That is my perception of Shannon’s “national security” or “strong on defense” party. Maybe if the government wasn’t always meddling and bungling everything we wouldn’t need to incite the populace’s “patriotic” fervor so often. Of course, all of this is just academic now, I’m sure Shannon and her little Republican friends will be thrilled to finally have the chance to prove their mettle on the battleground if all of this turns out to be WWIII for real. I’m not quite sure what has been holding them back for so long.

      -karennkg.

    6. Jonathan Says:

      Questions for Karennkg:

      -Do you think the USA has enemies?

      -If your answer is yes, who do you think those enemies are and what, if anything, should the USA (no matter who is in charge) do about them?

      -If your answer is no, or if you think it’s the wrong question, can you point out any actual societies that have qualities you prefer on balance to those of modern American society and that have survived for a significant length of time?

    7. Tyouth Says:

      Omigod! The U. S. has acted like other nations in history that have been strong enough to have had the chance to act! I can’t believe that the country hasn’t been better!

      Karenktg would like a neater, less messy world. Scratch any strong society’s history and she’ll find as much and worse than the U. S. (and the Angloshpere’s, in general) actions. (Actually the difference between overall U. S. vs the average strong nation’s historical actions – the term “more generous” comes to mind – may have much to do with U. S. ascendancy). She means well but, with respect, needs a more realistic perspective.

    8. ginny Says:

      Karenkg seems to associate Republicans with all the evils (at least as seen from her perspetive) of Ameria. Her entire comment implies that a) America is incapable of doing anything “right,” and b) that America equals Republican. This, of course, proves Shannon’s point about the political. Jonathan’s comment also puts the discussion into a broader focus – one that, despite the “infantile” remark, Karenkg seemsto lack.

      karenki’s comments, unfortunately, seem designed to make Shannon’s point. And this is unfortunate, because the writers on this blog could use some thoughtful comments from those whose vision of the world is different than ours. but usefulness depends upon some sense of reality. And that reality needs to have some sense of historical proportions.

    9. LotharBot Says:

      Karenkg,

      you should have taken thirty seconds to read this thread before you wrote your response. Just FYI, Shannon is male (reread the comment above yours.)

      By the way, your response pretty solidly proves his point: you seem incapable of saying anything positive about America, and you quite clearly don’t vote Republican. Whatever party you support, I’m going to support a different one, because I don’t trust a party that panders to you to protect this country in any way, shape, or form.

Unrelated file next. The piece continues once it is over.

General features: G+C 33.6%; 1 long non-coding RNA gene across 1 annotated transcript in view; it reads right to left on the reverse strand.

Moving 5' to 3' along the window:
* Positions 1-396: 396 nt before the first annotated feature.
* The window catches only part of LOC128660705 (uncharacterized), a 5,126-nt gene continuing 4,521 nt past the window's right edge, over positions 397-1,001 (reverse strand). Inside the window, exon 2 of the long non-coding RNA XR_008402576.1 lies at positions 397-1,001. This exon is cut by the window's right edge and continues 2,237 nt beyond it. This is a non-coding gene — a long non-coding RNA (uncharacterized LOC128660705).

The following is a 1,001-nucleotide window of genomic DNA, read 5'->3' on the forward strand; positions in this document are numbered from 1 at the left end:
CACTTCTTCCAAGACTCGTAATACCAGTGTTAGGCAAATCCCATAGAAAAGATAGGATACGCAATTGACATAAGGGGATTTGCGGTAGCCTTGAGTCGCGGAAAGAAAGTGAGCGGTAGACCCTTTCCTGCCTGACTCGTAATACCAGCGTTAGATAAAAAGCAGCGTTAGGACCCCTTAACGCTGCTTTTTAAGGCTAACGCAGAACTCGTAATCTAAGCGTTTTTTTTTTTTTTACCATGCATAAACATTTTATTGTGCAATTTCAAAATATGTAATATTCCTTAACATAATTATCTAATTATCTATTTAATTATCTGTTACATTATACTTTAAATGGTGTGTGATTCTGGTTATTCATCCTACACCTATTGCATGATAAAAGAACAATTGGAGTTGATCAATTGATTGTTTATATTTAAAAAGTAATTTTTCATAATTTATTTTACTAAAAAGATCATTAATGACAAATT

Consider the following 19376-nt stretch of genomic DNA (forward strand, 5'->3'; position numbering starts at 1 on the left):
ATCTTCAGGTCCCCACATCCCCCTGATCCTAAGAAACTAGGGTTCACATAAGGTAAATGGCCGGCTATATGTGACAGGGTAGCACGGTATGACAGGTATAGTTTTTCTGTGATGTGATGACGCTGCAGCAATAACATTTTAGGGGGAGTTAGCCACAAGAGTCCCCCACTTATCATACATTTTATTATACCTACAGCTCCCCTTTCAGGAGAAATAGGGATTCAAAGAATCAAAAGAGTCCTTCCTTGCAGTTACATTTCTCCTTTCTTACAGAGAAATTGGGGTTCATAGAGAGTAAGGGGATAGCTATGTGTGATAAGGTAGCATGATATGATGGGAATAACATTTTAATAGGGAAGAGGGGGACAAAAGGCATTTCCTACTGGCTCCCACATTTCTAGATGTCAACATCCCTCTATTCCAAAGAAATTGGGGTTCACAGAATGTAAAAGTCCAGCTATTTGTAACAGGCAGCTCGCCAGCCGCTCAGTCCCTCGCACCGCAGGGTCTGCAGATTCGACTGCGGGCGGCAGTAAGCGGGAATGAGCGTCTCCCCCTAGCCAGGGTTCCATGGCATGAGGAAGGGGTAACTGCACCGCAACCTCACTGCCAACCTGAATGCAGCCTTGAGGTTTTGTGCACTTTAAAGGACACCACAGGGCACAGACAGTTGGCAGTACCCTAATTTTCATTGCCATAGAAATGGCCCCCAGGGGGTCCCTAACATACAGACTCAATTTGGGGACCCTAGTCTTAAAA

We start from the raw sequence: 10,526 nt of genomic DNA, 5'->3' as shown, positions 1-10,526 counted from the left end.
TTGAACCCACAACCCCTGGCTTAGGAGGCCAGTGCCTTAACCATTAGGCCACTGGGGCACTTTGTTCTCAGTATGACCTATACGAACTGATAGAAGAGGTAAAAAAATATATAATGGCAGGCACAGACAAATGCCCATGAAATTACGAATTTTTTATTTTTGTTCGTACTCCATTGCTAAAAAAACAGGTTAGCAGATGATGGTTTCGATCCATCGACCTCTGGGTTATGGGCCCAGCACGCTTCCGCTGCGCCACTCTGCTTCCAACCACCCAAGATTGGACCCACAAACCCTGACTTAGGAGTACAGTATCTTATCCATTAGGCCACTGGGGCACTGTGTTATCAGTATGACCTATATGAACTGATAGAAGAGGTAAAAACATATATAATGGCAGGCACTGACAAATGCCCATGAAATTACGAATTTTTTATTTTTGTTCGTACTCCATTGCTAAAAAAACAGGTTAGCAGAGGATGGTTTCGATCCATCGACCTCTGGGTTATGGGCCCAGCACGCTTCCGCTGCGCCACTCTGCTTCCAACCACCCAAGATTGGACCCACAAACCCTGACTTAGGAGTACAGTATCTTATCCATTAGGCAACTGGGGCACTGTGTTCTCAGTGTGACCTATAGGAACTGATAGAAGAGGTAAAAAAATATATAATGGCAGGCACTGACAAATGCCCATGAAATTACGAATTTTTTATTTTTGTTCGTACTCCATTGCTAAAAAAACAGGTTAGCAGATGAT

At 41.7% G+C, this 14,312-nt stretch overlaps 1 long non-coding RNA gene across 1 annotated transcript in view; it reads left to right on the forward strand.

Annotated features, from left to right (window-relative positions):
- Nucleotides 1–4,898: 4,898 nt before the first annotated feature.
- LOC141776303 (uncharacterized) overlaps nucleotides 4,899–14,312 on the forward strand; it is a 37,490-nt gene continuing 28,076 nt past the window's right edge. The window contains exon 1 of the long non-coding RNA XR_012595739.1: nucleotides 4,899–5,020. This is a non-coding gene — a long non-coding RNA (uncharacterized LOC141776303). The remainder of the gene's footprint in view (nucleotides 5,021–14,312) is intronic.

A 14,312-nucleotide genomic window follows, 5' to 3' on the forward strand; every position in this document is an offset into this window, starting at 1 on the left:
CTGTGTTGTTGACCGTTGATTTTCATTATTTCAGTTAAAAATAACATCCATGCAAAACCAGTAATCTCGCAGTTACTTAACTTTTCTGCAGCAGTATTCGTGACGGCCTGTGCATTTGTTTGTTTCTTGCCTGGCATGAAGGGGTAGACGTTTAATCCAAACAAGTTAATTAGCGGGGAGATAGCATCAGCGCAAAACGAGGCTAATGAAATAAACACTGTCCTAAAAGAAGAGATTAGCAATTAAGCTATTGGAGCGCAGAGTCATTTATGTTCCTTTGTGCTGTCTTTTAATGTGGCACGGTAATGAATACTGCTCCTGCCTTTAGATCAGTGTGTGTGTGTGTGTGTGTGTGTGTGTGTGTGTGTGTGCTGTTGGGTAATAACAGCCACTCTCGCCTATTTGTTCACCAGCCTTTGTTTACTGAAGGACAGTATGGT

10. Anonymous Says:

      karennkg, it would have been better to have quoted somebody other than Einstein, who, to put it charitably, was politically naive.

    11. C Williams Says:

      On March 22, Johnathon said:
      can you point out any actual societies that have qualities you prefer on balance to those of modern American society and that have survived for a significant length of time?

      The United Kingdom. Better labor laws (four weeks vacation every year), national health care, and even the staunchest right-wing politician doesn’t question same-sex marriage or a woman’s right to choose. That’s why I’m moving back.

      For the record, no one has thus far answered karennkg about why the Reagan and Bush Sr’s administrations support of Saddam. Why is that?

      And you want a better quote?
      “Patriotism is the last refuge of a scoundrel.”
      Samuel Johnson

    12. Jonathan Says:

      Great, you prefer the UK because you like some of its welfare-state programs and because UK politicians are on the whole left of USA politicians. So we know what matters most to you. You can easily find large areas of the USA where most voters and pols agree with you, and you could even move to such a place, but perhaps you don’t appreciate federalism — or perhaps you just don’t like living in the USA. OK, fine. The UK is a decent alternative. Indeed, in the scheme of things, as compared to the rest of the world, England has so much in common with the USA that if the UK is your best alternative to the USA then the USA is a very close second place, which I think supports my point.

      For the record, no one has thus far answered karennkg about why the Reagan and Bush Sr’s administrations support of Saddam. Why is that?

      Because it’s a naive question that’s been answered many times elsewhere. The USA provided a minor amount of support to Iraq in the context of the Iran-Iraq war. Since you’re into quotes you might look up what Henry Kissinger said about it: “It’s a pity that both sides can’t lose.” That’s a good summary of the official US view. American support for Iraq was a preference for the bad over the worse. Perhaps you will explain why that doesn’t make sense to you. Do you think we should have supported Iran instead?